Coming in at $1.66 billion a year, costs for injuries related to hand- and shoulder-intensive repetitive motions can mount up quickly when rehabilitative costs are taken into account.
What Should I Do When a Worker Is Injured?
As a business owner, you should already be following OSHA's recommendations for a safe workplace. That may mean anything from supplying ergonomic furniture for desk workers to requiring that all employees wear masks to avoid the spread of COVID-19.
An important part of your safety protocols should include training all employees in the proper use of machinery and equipment, assigning an employee to monitor safety for high-risk jobs, and maintaining a well-stocked first aid kit for minor injuries. It's a good idea to distribute a list of emergency contact numbers to all employees, including access numbers for medical treatment and care, and keeping one near you at all times.
But what should you do if, despite your best efforts, someone is injured on the job? In the tense moments after an injury, your employee's life—and your own liability—might be dependent on your ability to keep a cool head. Here are a few actions that should be taken in the immediate aftermath of an accident:
- Assess the injury: Is it something that can be handled with a band aid and some first aid cream, or not? Err on the side of caution, unless you have emergency medical training yourself. Someone may say they feel fine after a heavy box falls on them, but days later, show signs of a concussion. Do not move the employee if there is any possibility of a head, neck, or back injury. Call first responders as quickly as possible.
- If possible, get your injured worker to a safe place if the environment they’re in has caused the injury. If there is a risk that others could be hurt, such as with a toxic gas leak, evacuate the immediate area and wait for first responders to tell you what to do next.
- Once the person's injuries have been properly dealt with, you will need to begin gathering information and engaging in record keeping regarding the incident. You will want to question others who saw the accident to ascertain if the worker was wearing the appropriate protective equipment and handling themselves properly around machinery. Gain a full understanding of exactly what happened, including times and locations, while it's still fresh in people's memories.
Once the immediate needs are taken care of, and the injured employee is receiving medical attention if needed, it's up to the employer to begin the work of handling workers' compensation insurance claims, if necessary.
It is imperative that you begin this work as soon as possible, since a delay could result in an insurer denying compensation coverage. The first step is talking to the employee if possible. If their injury isn't severe, you will give them the appropriate paperwork to fill out the details of the injury. You may need to interview co-workers who saw the accident to fill in additional details.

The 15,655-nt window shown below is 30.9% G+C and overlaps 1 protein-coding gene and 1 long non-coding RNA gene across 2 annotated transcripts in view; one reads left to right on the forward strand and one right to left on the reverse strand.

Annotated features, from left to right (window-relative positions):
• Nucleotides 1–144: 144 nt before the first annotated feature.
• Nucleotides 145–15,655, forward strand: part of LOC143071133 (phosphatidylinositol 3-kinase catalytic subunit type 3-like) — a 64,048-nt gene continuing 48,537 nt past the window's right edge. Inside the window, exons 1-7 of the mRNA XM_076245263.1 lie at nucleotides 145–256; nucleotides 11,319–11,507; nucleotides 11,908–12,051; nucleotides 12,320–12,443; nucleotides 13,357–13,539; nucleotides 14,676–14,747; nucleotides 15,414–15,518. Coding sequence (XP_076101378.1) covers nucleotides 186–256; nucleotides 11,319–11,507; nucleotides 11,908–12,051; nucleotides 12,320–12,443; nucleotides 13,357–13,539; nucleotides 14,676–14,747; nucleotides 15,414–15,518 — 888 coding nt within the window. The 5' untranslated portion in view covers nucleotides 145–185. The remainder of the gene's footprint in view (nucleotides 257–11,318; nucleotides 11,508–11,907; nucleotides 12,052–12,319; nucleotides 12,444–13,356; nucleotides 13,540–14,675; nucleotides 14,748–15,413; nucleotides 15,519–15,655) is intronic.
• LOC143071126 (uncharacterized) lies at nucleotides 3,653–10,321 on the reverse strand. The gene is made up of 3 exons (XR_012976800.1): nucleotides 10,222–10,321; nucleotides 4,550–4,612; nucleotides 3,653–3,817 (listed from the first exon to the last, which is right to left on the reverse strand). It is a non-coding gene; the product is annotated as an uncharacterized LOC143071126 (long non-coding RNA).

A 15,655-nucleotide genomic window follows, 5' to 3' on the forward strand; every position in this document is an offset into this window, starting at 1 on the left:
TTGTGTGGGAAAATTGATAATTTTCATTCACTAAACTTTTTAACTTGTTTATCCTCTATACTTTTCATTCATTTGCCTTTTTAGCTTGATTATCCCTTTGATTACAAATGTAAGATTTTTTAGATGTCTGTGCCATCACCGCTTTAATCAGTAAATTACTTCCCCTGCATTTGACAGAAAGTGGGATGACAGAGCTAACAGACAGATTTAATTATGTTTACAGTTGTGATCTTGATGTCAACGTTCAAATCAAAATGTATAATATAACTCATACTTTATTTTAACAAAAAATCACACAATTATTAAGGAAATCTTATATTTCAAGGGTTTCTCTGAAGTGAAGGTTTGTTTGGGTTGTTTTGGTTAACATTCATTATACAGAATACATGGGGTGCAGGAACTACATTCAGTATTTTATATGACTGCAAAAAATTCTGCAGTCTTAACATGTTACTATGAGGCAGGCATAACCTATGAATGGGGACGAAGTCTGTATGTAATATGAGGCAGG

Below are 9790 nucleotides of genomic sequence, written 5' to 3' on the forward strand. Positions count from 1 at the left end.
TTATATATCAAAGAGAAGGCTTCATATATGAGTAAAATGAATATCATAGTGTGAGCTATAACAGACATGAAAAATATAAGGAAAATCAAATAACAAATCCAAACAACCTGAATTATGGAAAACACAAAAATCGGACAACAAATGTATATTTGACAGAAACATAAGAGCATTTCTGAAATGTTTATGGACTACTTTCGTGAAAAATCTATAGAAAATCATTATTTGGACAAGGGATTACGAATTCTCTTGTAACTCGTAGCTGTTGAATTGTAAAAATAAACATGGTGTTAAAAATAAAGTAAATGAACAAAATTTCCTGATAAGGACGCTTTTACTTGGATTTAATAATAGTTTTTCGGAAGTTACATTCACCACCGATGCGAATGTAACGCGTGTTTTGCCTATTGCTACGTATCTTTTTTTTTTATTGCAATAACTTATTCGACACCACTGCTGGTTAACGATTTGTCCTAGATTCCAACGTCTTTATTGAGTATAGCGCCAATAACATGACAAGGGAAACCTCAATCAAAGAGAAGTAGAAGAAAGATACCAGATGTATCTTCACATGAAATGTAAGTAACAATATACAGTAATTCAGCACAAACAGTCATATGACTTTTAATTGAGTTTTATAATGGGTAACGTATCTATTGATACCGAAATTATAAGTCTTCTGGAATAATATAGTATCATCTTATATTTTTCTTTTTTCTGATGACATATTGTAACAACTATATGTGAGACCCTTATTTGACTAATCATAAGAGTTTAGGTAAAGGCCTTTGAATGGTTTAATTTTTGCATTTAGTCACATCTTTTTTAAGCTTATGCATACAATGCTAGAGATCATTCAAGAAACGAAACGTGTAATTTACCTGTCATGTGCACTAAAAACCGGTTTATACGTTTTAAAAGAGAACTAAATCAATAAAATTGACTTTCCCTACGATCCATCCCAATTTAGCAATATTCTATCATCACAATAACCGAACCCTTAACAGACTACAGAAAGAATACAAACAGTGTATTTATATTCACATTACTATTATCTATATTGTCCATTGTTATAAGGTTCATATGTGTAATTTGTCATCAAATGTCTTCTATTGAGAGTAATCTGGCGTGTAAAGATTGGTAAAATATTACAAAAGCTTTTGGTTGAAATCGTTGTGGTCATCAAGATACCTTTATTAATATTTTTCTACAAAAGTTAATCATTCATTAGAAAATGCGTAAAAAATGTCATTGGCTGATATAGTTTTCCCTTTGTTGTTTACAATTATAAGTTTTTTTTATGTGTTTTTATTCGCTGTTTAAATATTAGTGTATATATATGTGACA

The paperwork will look different depending on the state you are in. Your state’s Workers’ Compensation Board should provide access to it, possibly online. In California, for example, workers’ comp and other labor-related forms can be found here.
Note that it's important for you as an employer to have consistently open communications with your employees. You want them to feel free to come to you if they experience a personal injury, even if they don't need health care at that time. Even if the illness or injury only shows itself over time, workers' compensation law and/or the Department of Labor (DOL) may hold you responsible for, say, skin damage caused by exposure to gasses or chemicals—if you were able to prove that the damage came about because of circumstances at work.
Submitting the Claim
Once you have a full picture of what happened by talking to the employee and co-workers, and once you and the employee have filled out the necessary paperwork, you'll submit the claim for workers' compensation benefits to your insurer. Depending on where you are located, you may also need to submit material to your state's division of workers' compensation, even for minor injuries.
Your insurance carrier will either approve or deny the claim. If it's approved, they'll contact you and the employee, who will be notified of how and when they will receive payments. The injured person can use this money for medical bills or in any way they wish. The employee can accept this offer, or negotiate for a larger settlement, if they feel that is necessary. If this is the case, they will probably retain a workers' compensation system lawyer to assist them.
If the claim is denied, your worker still has legal rights to further action. They can request a reconsideration of the claim, or they can file a formal appeal through the state. This is unlikely to happen unless the employee's injury was significant.
This, in any case, is the process for nonfatal workplace injuries. If a worker was killed on the job, you would be working with the next of kin, and death benefit settlements would go to them or into the worker's estate.
Handling Workers’ Comp Effectively
Knowing what to do with a workplace injury is an important part of being an employer. Work injuries can be one of the more challenging aspects of being a business owner, whether you have a small business or are head of a corporation.
To learn more about how workers' comp payments function, check out Hourly's Complete Guide to Workers' Comp Payments, which has common FAQs and reviews the process of receiving payments.
In most states in the U.S., workers' comp is required by the DOL, so you will need to have a policy in place to protect your interests, and those of your workers. Hourly makes workers' comp easy, with pay-as-you-go premiums, top-rated coverage, and a simple and affordable platform.